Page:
Disclaimer: This blog post has more to do with being an American in India and less to do with the software development I’ve been doing. As an update on that, I did my first official git push yesterday, which included a preliminary module to quiz students on arithmetic facts.
It seems really hard to believe that less than two weeks ago I was sitting in Pittsburgh, having a cheeseburger (with American cheese), worried about how I was going to have enough time to pack everything. It seems like a lot more time must have passed–but this always happens to me when I’m in a new place, so I can’t say I’m surprised. I’ve learned a lot about India. I’ve learned more or less how the government is structured, how the school system works, and the general geography (both according to a proper map, and people from various parts of the country). I’ve even picked up the Indian sideways head nod, which I’ve found myself unconsciously doing in conversation.
When I started telling people that I would spend my summer living in India, I got a lot of mixed reactions. It was late December, and India had recently caught a lot of bad international press. Some people told me it would certainly be an adventure of a lifetime, others told me that I would certainly get sick from the water, and others told me it was certainly not safe for me, as a woman, to go there. If none of that got to me, I would surely get hurt and/or killed in a car accident. I must say, thus far the only thing that has made me feel sick is American Airlines food, and short of two questionable auto rides, I have not felt in danger. I don’t find myself anymore ill at ease riding in cars here than I do driving into Boston.
My time here (however short it’s been so far) has taught me nearly as much about the US as it has about India. I had traveled a decent amount with my parents when I was younger, but as I got older and busier, I didn’t leave the country (with the exception of Quebec) for seven years. Looking in from the outside, I can’t help but feel that I have lived most of my life in bubble-wrap. I grew up wrapped in fire retardant blankets and buckled into car seats in cars with side-curtain airbags. I was fed milk so pasteurized that I can’t drink milk here unless it’s been boiled. I wore helmets when sledding, biking, scootering, skiing, skating, rollerblading, and horseback riding. My coffee cups would warn me in eight places that the hot tea I had just ordered, would be in fact, extremely hot. I grew up thinking that America was about the safest place you could be, but being here, it seems more sterile than anything else.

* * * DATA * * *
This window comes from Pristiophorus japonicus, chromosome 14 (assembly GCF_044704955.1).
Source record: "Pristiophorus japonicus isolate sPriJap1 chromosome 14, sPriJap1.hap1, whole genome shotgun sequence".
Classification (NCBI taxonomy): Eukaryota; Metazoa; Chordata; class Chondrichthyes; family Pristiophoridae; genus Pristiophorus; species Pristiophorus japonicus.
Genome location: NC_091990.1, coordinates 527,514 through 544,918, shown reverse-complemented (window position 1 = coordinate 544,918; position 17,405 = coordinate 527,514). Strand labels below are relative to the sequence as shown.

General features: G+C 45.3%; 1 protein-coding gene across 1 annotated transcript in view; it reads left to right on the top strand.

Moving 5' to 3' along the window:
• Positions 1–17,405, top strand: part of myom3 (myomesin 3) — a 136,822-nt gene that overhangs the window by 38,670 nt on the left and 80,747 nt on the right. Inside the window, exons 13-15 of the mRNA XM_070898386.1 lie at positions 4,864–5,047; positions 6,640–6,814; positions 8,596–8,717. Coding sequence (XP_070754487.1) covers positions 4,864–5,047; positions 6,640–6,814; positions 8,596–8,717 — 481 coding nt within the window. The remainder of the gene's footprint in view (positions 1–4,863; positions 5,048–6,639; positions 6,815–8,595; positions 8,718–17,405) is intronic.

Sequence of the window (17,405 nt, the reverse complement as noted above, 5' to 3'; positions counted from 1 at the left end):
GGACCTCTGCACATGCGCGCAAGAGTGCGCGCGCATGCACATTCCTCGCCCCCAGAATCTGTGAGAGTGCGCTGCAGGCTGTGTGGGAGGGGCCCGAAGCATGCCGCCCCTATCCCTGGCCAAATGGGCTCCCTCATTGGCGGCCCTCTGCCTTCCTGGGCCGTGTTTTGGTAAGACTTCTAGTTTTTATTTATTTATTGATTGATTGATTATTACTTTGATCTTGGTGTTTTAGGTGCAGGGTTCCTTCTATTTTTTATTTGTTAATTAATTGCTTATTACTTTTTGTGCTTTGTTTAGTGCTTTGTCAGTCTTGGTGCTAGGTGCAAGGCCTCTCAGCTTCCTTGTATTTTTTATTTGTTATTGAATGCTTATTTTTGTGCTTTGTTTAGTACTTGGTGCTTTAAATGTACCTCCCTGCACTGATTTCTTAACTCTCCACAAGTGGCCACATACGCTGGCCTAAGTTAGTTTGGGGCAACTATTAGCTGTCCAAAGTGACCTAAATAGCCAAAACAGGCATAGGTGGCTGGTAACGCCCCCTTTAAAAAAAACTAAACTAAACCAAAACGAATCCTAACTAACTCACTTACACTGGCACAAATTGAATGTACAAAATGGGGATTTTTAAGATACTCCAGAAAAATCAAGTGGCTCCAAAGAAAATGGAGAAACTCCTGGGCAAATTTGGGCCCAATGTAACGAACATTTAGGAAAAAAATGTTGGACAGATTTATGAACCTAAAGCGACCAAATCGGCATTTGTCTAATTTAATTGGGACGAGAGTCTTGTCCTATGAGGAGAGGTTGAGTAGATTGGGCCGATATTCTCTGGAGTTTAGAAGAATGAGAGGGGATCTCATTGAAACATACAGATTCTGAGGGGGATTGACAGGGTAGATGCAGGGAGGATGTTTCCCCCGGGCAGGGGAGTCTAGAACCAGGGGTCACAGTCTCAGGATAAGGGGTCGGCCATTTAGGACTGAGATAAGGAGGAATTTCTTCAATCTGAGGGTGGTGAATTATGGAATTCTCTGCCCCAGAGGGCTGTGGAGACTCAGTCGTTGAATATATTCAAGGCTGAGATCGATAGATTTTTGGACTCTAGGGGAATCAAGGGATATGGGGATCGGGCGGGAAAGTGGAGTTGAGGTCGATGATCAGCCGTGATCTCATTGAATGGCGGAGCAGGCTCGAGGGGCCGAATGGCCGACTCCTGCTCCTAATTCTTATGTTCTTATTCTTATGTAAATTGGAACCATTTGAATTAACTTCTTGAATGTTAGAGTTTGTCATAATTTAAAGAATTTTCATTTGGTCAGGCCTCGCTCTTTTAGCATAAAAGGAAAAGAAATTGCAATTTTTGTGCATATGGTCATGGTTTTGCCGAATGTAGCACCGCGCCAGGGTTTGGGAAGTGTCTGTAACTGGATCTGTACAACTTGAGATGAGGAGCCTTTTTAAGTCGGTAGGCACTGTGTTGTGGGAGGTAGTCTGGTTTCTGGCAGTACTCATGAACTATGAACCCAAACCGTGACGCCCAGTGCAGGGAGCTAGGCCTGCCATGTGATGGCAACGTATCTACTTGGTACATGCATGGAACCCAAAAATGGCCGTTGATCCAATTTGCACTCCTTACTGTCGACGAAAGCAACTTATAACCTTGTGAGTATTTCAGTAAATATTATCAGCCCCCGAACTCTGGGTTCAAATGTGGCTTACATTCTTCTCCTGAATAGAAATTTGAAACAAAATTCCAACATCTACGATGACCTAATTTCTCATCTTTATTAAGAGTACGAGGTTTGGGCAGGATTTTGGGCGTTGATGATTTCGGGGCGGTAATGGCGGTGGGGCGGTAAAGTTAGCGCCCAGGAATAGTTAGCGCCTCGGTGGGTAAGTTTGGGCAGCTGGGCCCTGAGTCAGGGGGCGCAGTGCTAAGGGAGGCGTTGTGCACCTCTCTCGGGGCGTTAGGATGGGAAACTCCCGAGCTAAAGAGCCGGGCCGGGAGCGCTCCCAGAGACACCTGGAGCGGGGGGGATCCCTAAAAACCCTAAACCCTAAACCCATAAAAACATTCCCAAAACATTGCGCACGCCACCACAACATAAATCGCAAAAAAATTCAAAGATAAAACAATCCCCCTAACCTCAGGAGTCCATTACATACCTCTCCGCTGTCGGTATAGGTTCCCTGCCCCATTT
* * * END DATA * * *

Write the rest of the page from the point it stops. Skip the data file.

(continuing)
Yes we have helmets for every activity imaginable, but we also have people who come into elementary schools (or high schools, or colleges, or movie theaters, for that matter) and shoot people. Is that really any safer? People here live every day without wearing a seatbelt (sorry Mom, but I have yet to be in a vehicle that has one for me), and without signing waivers or wearing helmets. I realize India has its fair share of problems—like any country does, but one thing I really like here is that people seem much more reasonable. If something’s dumb, then you don’t do it (as opposed to doing it, and suing as recourse). If you need to take little time off to visit family, do it and make up the work later. A lot of people were concerned that I would somehow be in terrible danger if I left my bubble-wrapped world, but I don’t think I’ve been this relaxed and at ease in a long time. I realize that I haven’t spent lots of time here yet, so perhaps I’m not an especially authoritative source, but I highly encourage everyone reading this to take the chance to live outside their comfort zone if they are able, and to see that not everything not wrapped in bubble-wrap will break.
(image from: http://commons.wikimedia.org/wiki/File:Bubble-wrap_closeup.JPG)